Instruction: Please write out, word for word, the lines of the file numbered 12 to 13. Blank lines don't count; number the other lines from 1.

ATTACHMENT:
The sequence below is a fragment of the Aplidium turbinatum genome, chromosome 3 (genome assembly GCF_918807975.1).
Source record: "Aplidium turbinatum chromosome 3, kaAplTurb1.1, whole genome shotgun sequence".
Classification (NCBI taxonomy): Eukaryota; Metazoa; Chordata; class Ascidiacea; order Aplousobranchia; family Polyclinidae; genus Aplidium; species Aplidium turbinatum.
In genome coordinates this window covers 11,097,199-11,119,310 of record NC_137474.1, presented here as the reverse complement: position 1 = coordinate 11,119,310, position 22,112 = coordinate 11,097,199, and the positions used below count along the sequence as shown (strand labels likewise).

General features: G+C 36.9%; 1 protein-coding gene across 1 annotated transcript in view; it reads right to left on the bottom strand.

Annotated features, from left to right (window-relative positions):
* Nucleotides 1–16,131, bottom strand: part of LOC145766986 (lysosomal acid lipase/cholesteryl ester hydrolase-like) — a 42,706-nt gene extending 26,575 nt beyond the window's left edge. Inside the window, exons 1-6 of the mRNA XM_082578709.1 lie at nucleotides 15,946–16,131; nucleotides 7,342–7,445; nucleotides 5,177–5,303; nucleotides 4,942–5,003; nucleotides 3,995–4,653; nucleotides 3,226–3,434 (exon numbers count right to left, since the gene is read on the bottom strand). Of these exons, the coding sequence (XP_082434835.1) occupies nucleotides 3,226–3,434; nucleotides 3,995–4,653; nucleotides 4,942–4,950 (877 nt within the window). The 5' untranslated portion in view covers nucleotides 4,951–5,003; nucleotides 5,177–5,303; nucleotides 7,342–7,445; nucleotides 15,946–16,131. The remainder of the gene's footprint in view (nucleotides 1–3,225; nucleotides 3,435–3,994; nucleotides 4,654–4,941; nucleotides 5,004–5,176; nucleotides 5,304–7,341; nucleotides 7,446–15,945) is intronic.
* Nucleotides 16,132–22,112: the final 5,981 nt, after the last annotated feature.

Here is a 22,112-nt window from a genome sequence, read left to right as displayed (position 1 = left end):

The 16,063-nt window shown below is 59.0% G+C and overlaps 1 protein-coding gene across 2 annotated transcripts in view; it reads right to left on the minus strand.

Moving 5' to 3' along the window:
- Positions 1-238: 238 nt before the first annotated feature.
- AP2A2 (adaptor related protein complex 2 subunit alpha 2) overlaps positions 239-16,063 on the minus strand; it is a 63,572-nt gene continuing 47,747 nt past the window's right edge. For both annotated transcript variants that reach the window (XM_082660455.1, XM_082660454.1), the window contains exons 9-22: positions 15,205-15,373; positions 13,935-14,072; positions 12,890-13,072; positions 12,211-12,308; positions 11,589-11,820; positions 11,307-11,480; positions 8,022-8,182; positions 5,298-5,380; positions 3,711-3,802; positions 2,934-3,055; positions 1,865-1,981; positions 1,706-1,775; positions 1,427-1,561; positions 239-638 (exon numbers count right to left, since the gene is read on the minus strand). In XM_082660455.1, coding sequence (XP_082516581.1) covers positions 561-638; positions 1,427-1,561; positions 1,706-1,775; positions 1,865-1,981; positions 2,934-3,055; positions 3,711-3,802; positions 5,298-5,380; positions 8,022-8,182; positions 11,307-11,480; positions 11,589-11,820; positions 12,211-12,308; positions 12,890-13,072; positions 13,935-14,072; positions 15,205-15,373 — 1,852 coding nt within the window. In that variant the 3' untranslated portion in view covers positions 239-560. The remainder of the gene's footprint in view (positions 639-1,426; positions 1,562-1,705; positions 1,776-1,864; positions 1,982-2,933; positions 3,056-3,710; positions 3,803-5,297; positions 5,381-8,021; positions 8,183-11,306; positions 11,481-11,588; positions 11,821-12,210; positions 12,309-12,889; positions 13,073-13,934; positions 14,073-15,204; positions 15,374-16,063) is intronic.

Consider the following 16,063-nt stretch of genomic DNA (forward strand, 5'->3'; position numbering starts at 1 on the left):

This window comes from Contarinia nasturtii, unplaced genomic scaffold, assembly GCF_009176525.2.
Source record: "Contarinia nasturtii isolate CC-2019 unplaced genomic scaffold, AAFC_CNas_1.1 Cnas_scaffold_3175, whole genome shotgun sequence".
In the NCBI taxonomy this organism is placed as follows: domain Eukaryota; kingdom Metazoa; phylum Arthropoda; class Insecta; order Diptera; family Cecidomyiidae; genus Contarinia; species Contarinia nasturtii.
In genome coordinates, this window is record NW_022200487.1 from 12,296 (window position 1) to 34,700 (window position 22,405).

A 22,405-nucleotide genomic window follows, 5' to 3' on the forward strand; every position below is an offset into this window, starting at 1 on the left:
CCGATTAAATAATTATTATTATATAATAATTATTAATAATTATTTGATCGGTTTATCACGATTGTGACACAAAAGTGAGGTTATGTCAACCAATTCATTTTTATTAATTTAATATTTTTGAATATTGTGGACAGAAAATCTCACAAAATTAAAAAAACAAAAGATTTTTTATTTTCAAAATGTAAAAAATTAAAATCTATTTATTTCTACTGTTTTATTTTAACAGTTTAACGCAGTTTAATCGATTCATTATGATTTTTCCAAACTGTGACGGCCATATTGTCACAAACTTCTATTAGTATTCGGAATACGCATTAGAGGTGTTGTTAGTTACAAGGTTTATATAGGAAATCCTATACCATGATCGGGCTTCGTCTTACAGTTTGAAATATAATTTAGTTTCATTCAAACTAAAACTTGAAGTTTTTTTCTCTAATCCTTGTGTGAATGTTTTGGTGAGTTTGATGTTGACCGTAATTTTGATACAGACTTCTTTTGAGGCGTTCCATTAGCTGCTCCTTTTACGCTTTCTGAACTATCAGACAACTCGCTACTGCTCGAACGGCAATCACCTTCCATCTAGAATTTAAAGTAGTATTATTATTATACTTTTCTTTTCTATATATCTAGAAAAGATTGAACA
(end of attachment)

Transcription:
- Positions 1-238: 238 nt before the first annotated feature.
- AP2A2 (adaptor related protein complex 2 subunit alpha 2) overlaps positions 239-16,063 on the minus strand; it is a 63,572-nt gene continuing 47,747 nt past the window's right edge. For both annotated transcript variants that reach the window (XM_082660455.1, XM_082660454.1), the window contains exons 9-22: positions 15,205-15,373; positions 13,935-14,072; positions 12,890-13,072; positions 12,211-12,308; positions 11,589-11,820; positions 11,307-11,480; positions 8,022-8,182; positions 5,298-5,380; positions 3,711-3,802; positions 2,934-3,055; positions 1,865-1,981; positions 1,706-1,775; positions 1,427-1,561; positions 239-638 (exon numbers count right to left, since the gene is read on the minus strand). In XM_082660455.1, coding sequence (XP_082516581.1) covers positions 561-638; positions 1,427-1,561; positions 1,706-1,775; positions 1,865-1,981; positions 2,934-3,055; positions 3,711-3,802; positions 5,298-5,380; positions 8,022-8,182; positions 11,307-11,480; positions 11,589-11,820; positions 12,211-12,308; positions 12,890-13,072; positions 13,935-14,072; positions 15,205-15,373 — 1,852 coding nt within the window. In that variant the 3' untranslated portion in view covers positions 239-560. The remainder of the gene's footprint in view (positions 639-1,426; positions 1,562-1,705; positions 1,776-1,864; positions 1,982-2,933; positions 3,056-3,710; positions 3,803-5,297; positions 5,381-8,021; positions 8,183-11,306; positions 11,481-11,588; positions 11,821-12,210; positions 12,309-12,889; positions 13,073-13,934; positions 14,073-15,204; positions 15,374-16,063) is intronic.